1. Educational outcomes of a medical physicist program over the past 10 years in Japan

    International Nuclear Information System (INIS)

    Kadoya, Noriyuki; Karasawa, Kumiko; Sumida, Iori; Arimura, Hidetaka; Kakinohana, Yasumasa; Kabuki, Shigeto; Monzen, Hajime; Nishio, Teiji; Shirato, Hiroki; Yamada, Syogo

    2017-01-01

    The promotion plan for the Platform of Human Resource Development for Cancer (Ganpro) was initiated by the Ministry of Education, Culture, Sports, Science and Technology of Japan in 2007, establishing a curriculum for medical physicists. In this study, we surveyed the educational outcomes of the medical physicist program over the past 10 years since the initiation of Ganpro. The Japan Society of Medical Physics mailing list was used to announce this survey. The questionnaire was created by members of the Japanese Board for Medical Physicist Qualification, and was intended for the collection of information regarding the characteristics and career paths of medical physics students. Students who participated in the medical physics program from 2007 to 2016 were enrolled. Thirty-one universities (17 accredited and 14 non-accredited) were represented in the survey. In total, 491, 105 and 6 students were enrolled in the Master's, Doctorate and Residency programs, respectively. Most students held a Bachelor's degree in radiological technology (Master's program, 87%; Doctorate program, 72%). A large number of students with a Master's degree worked as radiological technologists (67%), whereas only 9% (n = 32) worked as medical physicists. In contrast, 53% (n = 28) of the students with a Doctorate degree worked as medical physicists. In total, 602 students (from 31 universities) completed the survey. Overall, although the number of the graduates who worked as medical physicists was small, this number increased annually. It thus seems that medical institutions in Japan are recognizing the necessity of licensed medical physicists in the radiotherapy community.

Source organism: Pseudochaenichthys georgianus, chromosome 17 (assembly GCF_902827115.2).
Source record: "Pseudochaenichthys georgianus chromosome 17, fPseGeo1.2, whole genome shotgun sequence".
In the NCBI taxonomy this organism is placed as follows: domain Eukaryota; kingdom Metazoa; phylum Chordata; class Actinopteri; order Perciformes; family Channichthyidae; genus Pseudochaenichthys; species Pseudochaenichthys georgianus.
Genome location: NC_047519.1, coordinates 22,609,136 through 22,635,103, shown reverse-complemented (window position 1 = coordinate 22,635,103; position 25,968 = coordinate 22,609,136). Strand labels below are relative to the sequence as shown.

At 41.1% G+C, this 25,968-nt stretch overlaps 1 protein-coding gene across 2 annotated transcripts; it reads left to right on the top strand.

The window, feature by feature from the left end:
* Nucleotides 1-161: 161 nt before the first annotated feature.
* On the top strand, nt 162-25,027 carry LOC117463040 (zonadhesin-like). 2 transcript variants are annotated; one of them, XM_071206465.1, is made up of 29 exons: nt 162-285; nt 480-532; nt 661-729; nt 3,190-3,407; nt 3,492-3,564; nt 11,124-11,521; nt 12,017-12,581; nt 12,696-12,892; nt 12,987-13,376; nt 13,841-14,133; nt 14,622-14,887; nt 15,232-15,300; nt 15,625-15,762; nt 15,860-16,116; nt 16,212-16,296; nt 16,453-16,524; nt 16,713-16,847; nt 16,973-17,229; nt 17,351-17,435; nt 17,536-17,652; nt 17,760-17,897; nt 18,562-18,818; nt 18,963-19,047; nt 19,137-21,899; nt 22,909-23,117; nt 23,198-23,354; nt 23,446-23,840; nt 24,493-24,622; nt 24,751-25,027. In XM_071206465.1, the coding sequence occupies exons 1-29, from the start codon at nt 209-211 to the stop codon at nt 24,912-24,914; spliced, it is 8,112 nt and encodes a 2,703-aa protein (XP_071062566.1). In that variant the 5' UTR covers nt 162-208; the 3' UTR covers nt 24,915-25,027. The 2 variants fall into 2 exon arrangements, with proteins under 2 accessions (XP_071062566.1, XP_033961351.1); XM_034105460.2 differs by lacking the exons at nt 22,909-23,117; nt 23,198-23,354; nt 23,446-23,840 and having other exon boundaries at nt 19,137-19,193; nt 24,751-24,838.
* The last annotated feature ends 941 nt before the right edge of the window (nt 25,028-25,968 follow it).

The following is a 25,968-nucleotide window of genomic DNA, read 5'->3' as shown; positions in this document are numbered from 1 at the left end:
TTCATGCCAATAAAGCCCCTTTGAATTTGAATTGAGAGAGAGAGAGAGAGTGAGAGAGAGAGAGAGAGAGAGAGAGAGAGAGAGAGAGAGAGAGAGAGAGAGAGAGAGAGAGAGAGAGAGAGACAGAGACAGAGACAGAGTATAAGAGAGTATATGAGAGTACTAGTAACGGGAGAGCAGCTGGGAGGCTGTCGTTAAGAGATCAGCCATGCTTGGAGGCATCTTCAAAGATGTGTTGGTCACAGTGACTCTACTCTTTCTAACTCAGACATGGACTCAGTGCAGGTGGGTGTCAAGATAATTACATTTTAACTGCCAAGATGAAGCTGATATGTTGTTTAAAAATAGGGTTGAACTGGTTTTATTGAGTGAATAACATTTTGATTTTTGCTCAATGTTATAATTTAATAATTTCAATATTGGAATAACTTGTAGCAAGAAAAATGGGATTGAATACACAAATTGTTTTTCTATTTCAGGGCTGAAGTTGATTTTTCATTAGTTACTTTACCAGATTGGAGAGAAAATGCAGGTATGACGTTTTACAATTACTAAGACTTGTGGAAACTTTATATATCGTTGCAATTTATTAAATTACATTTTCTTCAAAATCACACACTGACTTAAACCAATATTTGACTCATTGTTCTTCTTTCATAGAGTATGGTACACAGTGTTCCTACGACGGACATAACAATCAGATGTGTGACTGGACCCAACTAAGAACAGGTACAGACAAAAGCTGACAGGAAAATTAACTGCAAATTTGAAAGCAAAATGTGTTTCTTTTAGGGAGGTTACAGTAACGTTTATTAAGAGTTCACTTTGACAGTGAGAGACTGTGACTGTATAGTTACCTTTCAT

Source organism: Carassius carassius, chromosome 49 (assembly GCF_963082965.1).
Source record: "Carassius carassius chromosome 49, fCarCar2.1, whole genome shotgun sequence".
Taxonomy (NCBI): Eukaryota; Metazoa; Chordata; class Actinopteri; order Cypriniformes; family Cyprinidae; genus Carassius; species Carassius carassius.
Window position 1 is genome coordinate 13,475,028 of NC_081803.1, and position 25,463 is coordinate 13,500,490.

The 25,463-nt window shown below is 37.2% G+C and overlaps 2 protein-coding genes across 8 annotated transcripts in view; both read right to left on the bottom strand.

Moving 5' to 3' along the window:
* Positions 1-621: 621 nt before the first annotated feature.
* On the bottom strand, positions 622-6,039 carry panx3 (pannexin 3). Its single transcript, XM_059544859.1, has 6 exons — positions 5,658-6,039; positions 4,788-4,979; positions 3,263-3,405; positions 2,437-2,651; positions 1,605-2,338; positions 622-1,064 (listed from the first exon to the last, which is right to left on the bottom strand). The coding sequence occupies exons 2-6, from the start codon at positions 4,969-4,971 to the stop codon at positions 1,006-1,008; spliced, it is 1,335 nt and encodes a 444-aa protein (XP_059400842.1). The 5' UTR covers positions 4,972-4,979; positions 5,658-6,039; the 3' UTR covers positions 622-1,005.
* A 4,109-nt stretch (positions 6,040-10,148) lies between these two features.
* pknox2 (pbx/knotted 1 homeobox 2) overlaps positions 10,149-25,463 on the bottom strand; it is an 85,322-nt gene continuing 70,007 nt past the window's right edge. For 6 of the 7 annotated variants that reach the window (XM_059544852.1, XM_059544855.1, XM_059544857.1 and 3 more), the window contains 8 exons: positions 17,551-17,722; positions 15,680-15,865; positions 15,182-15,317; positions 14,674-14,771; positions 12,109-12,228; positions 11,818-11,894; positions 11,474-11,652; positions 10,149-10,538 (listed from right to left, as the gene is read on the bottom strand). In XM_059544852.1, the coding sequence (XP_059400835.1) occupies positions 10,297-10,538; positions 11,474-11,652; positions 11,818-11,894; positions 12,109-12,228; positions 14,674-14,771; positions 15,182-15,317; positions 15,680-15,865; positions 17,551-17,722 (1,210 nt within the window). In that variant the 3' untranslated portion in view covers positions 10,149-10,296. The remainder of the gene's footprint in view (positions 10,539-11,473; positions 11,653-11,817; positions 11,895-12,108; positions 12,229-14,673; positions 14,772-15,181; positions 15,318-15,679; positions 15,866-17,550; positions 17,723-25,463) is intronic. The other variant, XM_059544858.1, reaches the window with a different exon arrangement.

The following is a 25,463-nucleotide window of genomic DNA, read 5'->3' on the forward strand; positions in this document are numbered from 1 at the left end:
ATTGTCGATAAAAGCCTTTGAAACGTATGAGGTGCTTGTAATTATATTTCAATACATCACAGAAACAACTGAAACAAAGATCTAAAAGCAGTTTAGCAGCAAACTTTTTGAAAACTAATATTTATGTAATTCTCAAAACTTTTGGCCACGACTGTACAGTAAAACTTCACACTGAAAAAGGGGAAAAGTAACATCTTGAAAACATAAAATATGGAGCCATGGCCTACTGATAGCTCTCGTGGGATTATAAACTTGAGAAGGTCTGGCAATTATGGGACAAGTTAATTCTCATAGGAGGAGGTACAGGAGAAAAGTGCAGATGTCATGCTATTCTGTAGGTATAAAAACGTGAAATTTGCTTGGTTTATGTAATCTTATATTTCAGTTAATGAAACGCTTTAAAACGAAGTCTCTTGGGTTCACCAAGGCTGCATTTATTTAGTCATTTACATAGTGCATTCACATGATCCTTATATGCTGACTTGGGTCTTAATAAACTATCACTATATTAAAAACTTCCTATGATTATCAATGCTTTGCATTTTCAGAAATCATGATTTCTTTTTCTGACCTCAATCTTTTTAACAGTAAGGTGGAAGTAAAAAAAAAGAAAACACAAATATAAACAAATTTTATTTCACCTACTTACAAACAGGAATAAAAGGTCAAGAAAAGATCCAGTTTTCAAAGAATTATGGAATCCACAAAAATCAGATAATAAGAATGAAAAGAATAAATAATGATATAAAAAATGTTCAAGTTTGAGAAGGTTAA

2. The second physicist on the history of theoretical physics in germany

    CERN Document Server

    Jungnickel, Christa

    2017-01-01

    This book explores the rise of theoretical physics in 19th century Germany. The authors show how the junior second physicist in German universities over time became the theoretical physicist, of equal standing to the experimental physicist. Gustav Kirchhoff, Hermann von Helmholtz, and Max Planck are among the great German theoretical physicists whose work and career are examined in this book. Physics was then the only natural science in which theoretical work developed into a major teaching and research specialty in its own right. Readers will discover how German physicists arrived at a well-defined field of theoretical physics with well understood and generally accepted goals and needs. The authors explain the nature of the work of theoretical physics with many examples, taking care always to locate the research within the workplace. The book is a revised and shortened version of Intellectual Mastery of Nature: Theoretical Physics from Ohm to Einstein, a two-volume work by the same authors. This new edition ...